“I’m a student who accesses OSAP, I’m a student who comes from a low income family and without OSAP and the grants that I receive, it would have been terribly difficult for me to be in the position that I am in today,” he said.
Adam Vaughan, MPP for Spadina-Fort York, was one of the many politicians who spoke at the rally at Queen’s Park. He was on city council with the Fords (the Ontario premier and his brother, former mayor Rob Ford) for 10 years and shared his thoughts on the provincial government’s revised tuition and OSAP plans.
“They don’t build squat,” he said. “They don’t build, they break things. They’re breaking the school system, they’re breaking universities, they’ll break the colleges, and they’ll break you.”
“We’re with you, we will fight with you, we believe in you,” said Vaughan. “Don’t stop fighting and never surrender to the Fords.”
Quebec’s low tuition rates
Horwath says that students will end up with a mountain of student debt as a result of the reforms to OSAP. She explains that this will force students to put off moving away from home, buying a car and starting a family until their 30s.
“That is no way for you to start your lives. It is unfair and it is not necessary in a rich province like Ontario,” she said.
In her speech, Horwath stated that tuition was around $294 a year in 1980.
“As you all know, today in Ontario we have the highest tuition fees across our country,” she said.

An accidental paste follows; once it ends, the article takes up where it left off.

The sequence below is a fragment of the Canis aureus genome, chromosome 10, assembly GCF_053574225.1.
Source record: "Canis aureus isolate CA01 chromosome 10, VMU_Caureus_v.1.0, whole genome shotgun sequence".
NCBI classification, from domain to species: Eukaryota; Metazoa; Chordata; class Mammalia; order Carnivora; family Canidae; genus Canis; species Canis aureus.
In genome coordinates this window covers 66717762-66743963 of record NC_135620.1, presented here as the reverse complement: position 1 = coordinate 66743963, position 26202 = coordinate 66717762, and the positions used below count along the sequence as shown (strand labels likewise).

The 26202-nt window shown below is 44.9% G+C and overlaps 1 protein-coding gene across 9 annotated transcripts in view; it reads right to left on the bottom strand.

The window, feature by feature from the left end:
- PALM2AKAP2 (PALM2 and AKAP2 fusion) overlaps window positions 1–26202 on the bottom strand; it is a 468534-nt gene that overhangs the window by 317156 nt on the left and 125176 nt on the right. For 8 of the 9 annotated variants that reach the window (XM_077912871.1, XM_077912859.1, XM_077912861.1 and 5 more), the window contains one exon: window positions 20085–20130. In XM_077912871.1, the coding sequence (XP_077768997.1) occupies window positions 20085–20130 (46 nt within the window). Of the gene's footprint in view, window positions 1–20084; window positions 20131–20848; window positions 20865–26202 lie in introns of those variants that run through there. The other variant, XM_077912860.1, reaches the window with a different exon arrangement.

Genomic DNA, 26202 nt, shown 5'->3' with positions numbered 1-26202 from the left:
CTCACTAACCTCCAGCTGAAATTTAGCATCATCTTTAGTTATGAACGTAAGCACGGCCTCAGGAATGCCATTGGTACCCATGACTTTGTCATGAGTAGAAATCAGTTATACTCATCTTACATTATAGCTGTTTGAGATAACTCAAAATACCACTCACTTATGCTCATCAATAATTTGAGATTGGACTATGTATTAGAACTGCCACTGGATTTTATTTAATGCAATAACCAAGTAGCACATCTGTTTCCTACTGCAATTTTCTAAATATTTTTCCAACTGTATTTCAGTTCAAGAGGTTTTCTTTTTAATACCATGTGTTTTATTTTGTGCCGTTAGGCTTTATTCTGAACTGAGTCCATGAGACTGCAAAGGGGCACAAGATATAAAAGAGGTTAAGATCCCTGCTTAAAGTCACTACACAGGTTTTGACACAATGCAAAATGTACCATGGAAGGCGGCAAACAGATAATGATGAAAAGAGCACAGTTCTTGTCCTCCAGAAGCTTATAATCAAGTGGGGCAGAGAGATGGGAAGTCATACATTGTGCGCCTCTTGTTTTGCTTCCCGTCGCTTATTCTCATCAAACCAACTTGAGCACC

Her statement was met with loud chants from the crowd and people booing.
In 2012, the Quebec government decided to raise tuition rates. In response, 250,000 students took to the streets to demand change. The result was a halting of tuition increases. Today, Quebec has the lowest tuition rates in all of Canada, with students paying around $2,500 a year.
“It would certainly be possible in Ontario, there’s no reason there should be a difference in tuition between the provinces,” said Lis. “The only reason is because of the boldness of our different governments in how they treat our students and how far our students are willing to go to make sure that the government is held accountable.”
Continuing to march and protest
Nour Alideeb, the Ontario chair of the Canadian Federation of Students, says it’s important for students to continue fighting.
“Historically, students have always been on the forefront of change,” she said. “I think, at the end of the day, we need to remember that if we’re going to ensure that our student voices are heard, that our priorities are met, that we see changes to every aspect of student life, we need to continue to make sure that the government hears us.”
Alideeb says that there are many other ways that students can get involved such as emailing and calling their local MPP. But, she says that the student protests and rallies won’t end here.
An Ontario-wide march will be taking place on Feb. 4. Another march is planned for Feb. 19 when the legislature session at Queen’s Park resumes.
“You don’t change the world in a day and you don’t change governments’ minds in a day,” said Lis.
“We need to remind the government that we’re the ones they need to be listening to,” said Alideeb.